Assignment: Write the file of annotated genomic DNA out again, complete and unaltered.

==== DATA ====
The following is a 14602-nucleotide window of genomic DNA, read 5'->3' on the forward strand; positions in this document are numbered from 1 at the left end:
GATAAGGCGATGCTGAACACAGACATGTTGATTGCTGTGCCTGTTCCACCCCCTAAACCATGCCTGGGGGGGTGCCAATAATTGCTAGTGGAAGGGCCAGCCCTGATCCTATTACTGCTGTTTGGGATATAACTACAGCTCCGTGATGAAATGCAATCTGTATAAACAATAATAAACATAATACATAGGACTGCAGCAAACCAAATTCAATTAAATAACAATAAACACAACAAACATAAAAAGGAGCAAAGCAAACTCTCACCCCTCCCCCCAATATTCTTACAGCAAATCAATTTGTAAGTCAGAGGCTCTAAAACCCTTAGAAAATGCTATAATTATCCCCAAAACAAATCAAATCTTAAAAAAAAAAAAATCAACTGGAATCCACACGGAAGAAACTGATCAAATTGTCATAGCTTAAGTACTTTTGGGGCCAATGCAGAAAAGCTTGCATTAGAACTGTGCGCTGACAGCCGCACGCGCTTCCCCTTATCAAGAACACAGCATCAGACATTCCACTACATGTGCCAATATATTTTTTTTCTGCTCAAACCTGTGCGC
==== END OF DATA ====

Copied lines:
The following is a 14602-nucleotide window of genomic DNA, read 5'->3' on the forward strand; positions in this document are numbered from 1 at the left end:
GATAAGGCGATGCTGAACACAGACATGTTGATTGCTGTGCCTGTTCCACCCCCTAAACCATGCCTGGGGGGGTGCCAATAATTGCTAGTGGAAGGGCCAGCCCTGATCCTATTACTGCTGTTTGGGATATAACTACAGCTCCGTGATGAAATGCAATCTGTATAAACAATAATAAACATAATACATAGGACTGCAGCAAACCAAATTCAATTAAATAACAATAAACACAACAAACATAAAAAGGAGCAAAGCAAACTCTCACCCCTCCCCCCAATATTCTTACAGCAAATCAATTTGTAAGTCAGAGGCTCTAAAACCCTTAGAAAATGCTATAATTATCCCCAAAACAAATCAAATCTTAAAAAAAAAAAAATCAACTGGAATCCACACGGAAGAAACTGATCAAATTGTCATAGCTTAAGTACTTTTGGGGCCAATGCAGAAAAGCTTGCATTAGAACTGTGCGCTGACAGCCGCACGCGCTTCCCCTTATCAAGAACACAGCATCAGACATTCCACTACATGTGCCAATATATTTTTTTTCTGCTCAAACCTGTGCGC